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I-80 Planting Tour: Iowa Farmer Able to Plant Corn Crop in 7 Days Due to Dry Weather

Agday TV


May 12, 2021

After a slow start here to planting in portion of Iowa, farmers are now planting the 2021 crop at a record pace. One Rock Rapids, Iowa farmer can't recall a year he was able to finish this fast.


"This year's been amazing," says Dean Meyer, Rock Rapids, Iowa farmer told Michelle Rook. "You know, we all were worried about it being cold and not getting to the field and it's just like a switch. The weather changed and we got our corn all in in seven days."

Meyer isn't alone. The latest USDA Crop Progress Report shows 70% of the nation's corn, and more than 40% of soybeans, are now in the ground. In Iowa, farmers are even farther along than the national average, with 86% of corn and 67% of soybeans now planted.


Meyer says with the ideal conditions many farmers were able to farm acres they've not planted in years and even plant soybeans early.


"Some planted beans before corn," he says. "I mean we've got neighbors that put beans in first. Everything, every square foot of the farms got farmed and in good condition."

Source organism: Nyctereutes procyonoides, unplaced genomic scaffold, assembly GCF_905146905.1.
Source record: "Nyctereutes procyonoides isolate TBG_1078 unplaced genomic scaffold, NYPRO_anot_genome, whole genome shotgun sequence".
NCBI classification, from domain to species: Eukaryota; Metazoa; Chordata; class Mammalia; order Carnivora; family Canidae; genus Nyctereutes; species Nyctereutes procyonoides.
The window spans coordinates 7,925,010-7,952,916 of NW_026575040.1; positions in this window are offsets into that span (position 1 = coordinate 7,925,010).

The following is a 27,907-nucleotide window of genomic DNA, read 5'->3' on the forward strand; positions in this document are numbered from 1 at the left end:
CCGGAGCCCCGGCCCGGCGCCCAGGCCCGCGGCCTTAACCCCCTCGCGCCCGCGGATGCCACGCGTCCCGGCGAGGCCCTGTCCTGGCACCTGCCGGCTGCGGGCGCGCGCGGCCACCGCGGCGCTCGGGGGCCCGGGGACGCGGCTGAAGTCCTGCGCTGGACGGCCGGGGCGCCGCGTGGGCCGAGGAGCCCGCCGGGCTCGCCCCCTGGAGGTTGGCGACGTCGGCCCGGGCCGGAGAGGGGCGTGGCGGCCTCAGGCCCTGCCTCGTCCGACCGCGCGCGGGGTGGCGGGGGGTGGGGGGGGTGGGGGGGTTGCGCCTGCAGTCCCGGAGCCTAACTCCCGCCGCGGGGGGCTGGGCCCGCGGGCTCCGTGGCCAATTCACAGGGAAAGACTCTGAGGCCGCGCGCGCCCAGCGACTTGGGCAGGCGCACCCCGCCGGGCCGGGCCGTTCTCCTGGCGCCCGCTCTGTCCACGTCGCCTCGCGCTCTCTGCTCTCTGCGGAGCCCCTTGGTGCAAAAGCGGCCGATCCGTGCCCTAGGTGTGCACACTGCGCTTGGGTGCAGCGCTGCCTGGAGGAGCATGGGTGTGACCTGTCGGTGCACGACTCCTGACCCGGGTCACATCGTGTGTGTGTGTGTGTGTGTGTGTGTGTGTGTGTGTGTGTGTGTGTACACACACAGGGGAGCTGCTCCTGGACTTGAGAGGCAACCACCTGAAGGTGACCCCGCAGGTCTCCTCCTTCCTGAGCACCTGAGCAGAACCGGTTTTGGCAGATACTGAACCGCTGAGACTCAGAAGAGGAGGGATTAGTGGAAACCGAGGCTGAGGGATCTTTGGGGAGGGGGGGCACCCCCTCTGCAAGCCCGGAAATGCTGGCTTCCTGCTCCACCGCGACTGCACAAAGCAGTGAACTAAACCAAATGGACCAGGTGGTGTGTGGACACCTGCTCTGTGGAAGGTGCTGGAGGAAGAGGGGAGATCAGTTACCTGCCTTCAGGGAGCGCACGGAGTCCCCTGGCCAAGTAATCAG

As a livestock producer, Meyer kept his normal acreage mix to cover feed needs. But he expects more acres of soybeans and especially corn in the acreage report.


"With the weather we've had farmers still like to plant corn, as well as corn planting went I think there's going to be more acres of corn put in," says Meyer.


While planting was a smooth run for Meyer, dryness is a concern in western Iowa after the flash drought in 2020. And while subsoil moisture is adequate for some, farmers say it won't go far.


"We're always worried about that especially after what we experienced last year. You know we got half way through July and we totally got shut off and that set us up for this year," he says.


An hour south Dave Heeren is finishing up a successful planting season.


"I would say it's a record pace as far as getting it done because we have all day to work and everything's working so well," says Heeren. "We can go through everything and there's no wet spots."


He planted in a cloud of dust and two inches deep so the seed would hit moisture. But he says it's too early get concerned about drought especially with today's genetics.


"A few timely rains and we'll be alright," says Heeren. "I've seen this before and we've come out of it alright so its just hard to say."



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